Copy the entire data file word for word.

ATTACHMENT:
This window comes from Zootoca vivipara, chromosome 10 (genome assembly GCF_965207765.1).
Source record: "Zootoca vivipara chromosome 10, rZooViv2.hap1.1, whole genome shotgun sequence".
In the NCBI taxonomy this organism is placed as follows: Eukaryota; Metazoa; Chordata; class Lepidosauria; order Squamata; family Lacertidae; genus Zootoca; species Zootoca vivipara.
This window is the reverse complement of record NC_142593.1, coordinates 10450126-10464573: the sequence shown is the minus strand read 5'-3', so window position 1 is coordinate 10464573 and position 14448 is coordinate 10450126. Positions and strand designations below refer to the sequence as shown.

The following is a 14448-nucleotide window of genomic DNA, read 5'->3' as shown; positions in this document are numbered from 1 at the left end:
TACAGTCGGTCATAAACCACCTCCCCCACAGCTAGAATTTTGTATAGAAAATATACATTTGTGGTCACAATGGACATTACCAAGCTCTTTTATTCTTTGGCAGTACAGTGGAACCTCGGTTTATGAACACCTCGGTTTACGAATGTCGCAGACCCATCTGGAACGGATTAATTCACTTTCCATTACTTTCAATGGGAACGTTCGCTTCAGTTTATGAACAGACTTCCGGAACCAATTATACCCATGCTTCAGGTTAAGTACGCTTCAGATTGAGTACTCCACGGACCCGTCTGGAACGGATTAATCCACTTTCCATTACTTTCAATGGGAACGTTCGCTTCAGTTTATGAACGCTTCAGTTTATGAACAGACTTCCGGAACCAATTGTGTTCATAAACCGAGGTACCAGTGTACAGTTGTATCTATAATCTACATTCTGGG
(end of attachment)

This window comes from Zootoca vivipara, chromosome 10 (genome assembly GCF_965207765.1).
Source record: "Zootoca vivipara chromosome 10, rZooViv2.hap1.1, whole genome shotgun sequence".
In the NCBI taxonomy this organism is placed as follows: Eukaryota; Metazoa; Chordata; class Lepidosauria; order Squamata; family Lacertidae; genus Zootoca; species Zootoca vivipara.
This window is the reverse complement of record NC_142593.1, coordinates 10450126-10464573: the sequence shown is the minus strand read 5'-3', so window position 1 is coordinate 10464573 and position 14448 is coordinate 10450126. Positions and strand designations below refer to the sequence as shown.

The following is a 14448-nucleotide window of genomic DNA, read 5'->3' as shown; positions in this document are numbered from 1 at the left end:
TACAGTCGGTCATAAACCACCTCCCCCACAGCTAGAATTTTGTATAGAAAATATACATTTGTGGTCACAATGGACATTACCAAGCTCTTTTATTCTTTGGCAGTACAGTGGAACCTCGGTTTATGAACACCTCGGTTTACGAATGTCGCAGACCCATCTGGAACGGATTAATTCACTTTCCATTACTTTCAATGGGAACGTTCGCTTCAGTTTATGAACAGACTTCCGGAACCAATTATACCCATGCTTCAGGTTAAGTACGCTTCAGATTGAGTACTCCACGGACCCGTCTGGAACGGATTAATCCACTTTCCATTACTTTCAATGGGAACGTTCGCTTCAGTTTATGAACGCTTCAGTTTATGAACAGACTTCCGGAACCAATTGTGTTCATAAACCGAGGTACCAGTGTACAGTTGTATCTATAATCTACATTCTGGG